Business Insights for Veterinary Professionals are prepared for general information purposes only by Manifest LLC and are not intended as legal, tax or accounting advice or as recommendations to engage in any specific transaction, including with respect to any securities of PNC, and do not purport to be comprehensive. Under no circumstances should any information contained in the articles be used or considered as an offer or a commitment, or a solicitation of an offer or a commitment, to participate in any particular transaction or strategy. Any reliance upon any such information is solely and exclusively at your own risk. Please consult your own counsel, accountant or other advisor regarding your specific situation.

Neither PNC Bank nor any other subsidiary of The PNC Financial Services Group, Inc. will be responsible for any consequences of reliance upon any opinion or statement contained here, or any omission. The opinions expressed in these articles are not necessarily the opinions of PNC Bank or any of its affiliates, directors, officers or employees.

Lending and leasing products and services, including card services and merchant services, as well as certain other banking products and services, may require credit approval.

The PNC Financial Services Group, Inc. (“PNC”) uses the marketing name PNC Private BankSM to provide investment and wealth management, fiduciary services, FDIC-insured banking products and services, and lending of funds through its subsidiary, PNC Bank, National Association (“PNC Bank”), which is a Member FDIC, and to provide specific fiduciary and agency services through its subsidiary, PNC Delaware Trust Company or PNC Ohio Trust Company. Securities products, brokerage services, and managed account advisory services are offered by PNC Investments LLC, a registered brokerdealer and a registered investment adviser and member of FINRA and SIPC. Insurance products may be provided through PNC Insurance Services, LLC, a licensed insurance agency affiliate of PNC, or through licensed insurance agencies that are not affiliated with PNC; in either case a licensed insurance affiliate may receive compensation if you choose to purchase insurance through these programs. A decision to purchase insurance will not affect the cost or availability of other products or services from PNC or its affiliates. PNC does not provide legal, tax, or accounting advice unless, with respect to tax advice, PNC Bank has entered into a written tax services agreement. PNC does not provide services in any jurisdiction in which it is not authorized to conduct business. PNC Bank is not registered as a municipal advisor under the Dodd-Frank Wall Street Reform and Consumer Protection Act (“Act”).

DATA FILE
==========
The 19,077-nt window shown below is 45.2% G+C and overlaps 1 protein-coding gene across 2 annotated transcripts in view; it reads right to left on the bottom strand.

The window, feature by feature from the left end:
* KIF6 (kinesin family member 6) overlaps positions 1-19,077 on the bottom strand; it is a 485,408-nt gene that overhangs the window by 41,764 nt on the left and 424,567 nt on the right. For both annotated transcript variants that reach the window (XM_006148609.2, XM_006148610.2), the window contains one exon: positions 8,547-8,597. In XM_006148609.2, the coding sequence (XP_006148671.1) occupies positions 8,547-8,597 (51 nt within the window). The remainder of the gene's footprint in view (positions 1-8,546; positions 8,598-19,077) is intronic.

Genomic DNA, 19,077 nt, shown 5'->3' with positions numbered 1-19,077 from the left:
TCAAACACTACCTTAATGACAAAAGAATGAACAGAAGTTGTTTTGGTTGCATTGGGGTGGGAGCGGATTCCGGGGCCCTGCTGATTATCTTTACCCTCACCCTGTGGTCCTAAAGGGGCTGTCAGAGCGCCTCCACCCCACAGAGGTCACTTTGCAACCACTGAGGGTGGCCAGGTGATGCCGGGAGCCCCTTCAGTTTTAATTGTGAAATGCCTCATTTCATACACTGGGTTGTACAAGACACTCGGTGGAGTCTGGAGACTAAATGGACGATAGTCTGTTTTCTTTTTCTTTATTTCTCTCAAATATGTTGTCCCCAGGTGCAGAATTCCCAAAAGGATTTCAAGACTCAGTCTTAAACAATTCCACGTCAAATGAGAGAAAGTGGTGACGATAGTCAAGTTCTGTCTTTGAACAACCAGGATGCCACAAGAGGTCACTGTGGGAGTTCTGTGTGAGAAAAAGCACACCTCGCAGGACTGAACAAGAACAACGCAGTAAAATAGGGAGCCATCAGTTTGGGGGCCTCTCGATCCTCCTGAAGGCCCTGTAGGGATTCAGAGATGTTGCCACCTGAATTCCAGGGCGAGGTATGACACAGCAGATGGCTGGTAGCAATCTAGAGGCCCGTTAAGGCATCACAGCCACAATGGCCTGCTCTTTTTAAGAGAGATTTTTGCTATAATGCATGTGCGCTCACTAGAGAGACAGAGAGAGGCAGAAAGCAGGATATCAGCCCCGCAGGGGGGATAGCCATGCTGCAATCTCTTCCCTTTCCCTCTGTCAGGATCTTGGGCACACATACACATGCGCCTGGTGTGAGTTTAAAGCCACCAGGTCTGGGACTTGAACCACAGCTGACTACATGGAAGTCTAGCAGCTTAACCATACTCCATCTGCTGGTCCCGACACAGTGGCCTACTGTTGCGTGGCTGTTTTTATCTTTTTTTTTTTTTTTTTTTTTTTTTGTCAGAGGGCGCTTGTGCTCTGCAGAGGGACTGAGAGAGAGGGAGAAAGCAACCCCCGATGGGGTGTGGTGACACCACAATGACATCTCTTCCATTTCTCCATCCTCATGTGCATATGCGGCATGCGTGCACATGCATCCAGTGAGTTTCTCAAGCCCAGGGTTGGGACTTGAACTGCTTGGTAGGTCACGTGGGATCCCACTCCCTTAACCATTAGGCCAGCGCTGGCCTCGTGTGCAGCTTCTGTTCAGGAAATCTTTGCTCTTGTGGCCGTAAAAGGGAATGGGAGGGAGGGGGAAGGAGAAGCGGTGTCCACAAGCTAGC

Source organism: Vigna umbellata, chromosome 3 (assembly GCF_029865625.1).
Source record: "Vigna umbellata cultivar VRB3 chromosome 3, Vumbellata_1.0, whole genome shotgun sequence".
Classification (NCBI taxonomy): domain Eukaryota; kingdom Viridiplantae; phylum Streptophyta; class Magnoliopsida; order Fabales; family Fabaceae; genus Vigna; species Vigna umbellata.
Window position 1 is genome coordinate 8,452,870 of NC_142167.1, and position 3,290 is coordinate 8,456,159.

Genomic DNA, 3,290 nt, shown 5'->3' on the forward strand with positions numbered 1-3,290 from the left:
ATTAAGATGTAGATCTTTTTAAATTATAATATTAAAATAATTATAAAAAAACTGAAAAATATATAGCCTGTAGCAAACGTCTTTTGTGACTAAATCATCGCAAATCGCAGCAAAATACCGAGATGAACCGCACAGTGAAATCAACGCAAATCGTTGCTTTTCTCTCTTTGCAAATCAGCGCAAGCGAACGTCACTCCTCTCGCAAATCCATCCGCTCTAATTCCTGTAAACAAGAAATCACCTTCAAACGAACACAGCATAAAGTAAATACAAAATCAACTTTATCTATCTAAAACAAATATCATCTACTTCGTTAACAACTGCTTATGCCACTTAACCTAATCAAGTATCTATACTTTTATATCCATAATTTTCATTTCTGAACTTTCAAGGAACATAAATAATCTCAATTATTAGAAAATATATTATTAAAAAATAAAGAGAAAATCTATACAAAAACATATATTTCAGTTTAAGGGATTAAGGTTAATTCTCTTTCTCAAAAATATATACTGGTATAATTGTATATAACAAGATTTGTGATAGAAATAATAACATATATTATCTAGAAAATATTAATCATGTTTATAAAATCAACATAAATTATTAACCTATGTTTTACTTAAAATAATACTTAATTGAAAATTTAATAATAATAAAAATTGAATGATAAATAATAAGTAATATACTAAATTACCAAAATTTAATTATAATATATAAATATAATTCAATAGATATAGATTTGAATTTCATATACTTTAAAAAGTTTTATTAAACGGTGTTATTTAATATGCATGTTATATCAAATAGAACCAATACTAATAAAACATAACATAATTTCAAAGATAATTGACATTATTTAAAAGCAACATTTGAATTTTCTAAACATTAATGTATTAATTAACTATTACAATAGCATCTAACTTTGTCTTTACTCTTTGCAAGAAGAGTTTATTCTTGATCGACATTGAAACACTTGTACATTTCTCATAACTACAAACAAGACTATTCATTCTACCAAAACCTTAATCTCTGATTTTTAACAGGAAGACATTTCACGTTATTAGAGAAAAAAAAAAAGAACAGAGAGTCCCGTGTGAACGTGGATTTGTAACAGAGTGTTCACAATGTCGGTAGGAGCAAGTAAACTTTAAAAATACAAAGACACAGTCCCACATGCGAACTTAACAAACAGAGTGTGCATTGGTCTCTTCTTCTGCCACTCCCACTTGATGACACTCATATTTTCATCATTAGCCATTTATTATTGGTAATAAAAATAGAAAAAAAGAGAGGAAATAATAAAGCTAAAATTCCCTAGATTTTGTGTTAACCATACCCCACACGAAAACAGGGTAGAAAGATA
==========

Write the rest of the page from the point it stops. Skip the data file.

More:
“PNC Private Bank” is a service mark of The PNC Financial Services Group, Inc

Investments: Not FDIC Insured. No Bank Guarantee. May Lose Value.

Insurance: Not FDIC Insured. No Bank or Federal Government Guarantee. Not a Deposit. May Lose Value. Bank deposit, treasury management and lending products and services, and investment and wealth management and fiduciary services, are provided by PNC Bank, National Association. Member FDIC.

Banking products and services and bank deposit products are provided by PNC Bank, National Association, a wholly-owned subsidiary of The PNC Financial Services Group, Inc. and Member FDIC.

Read a summary of privacy rights for California residents which outlines the types of information we collect, and how and why we use that information.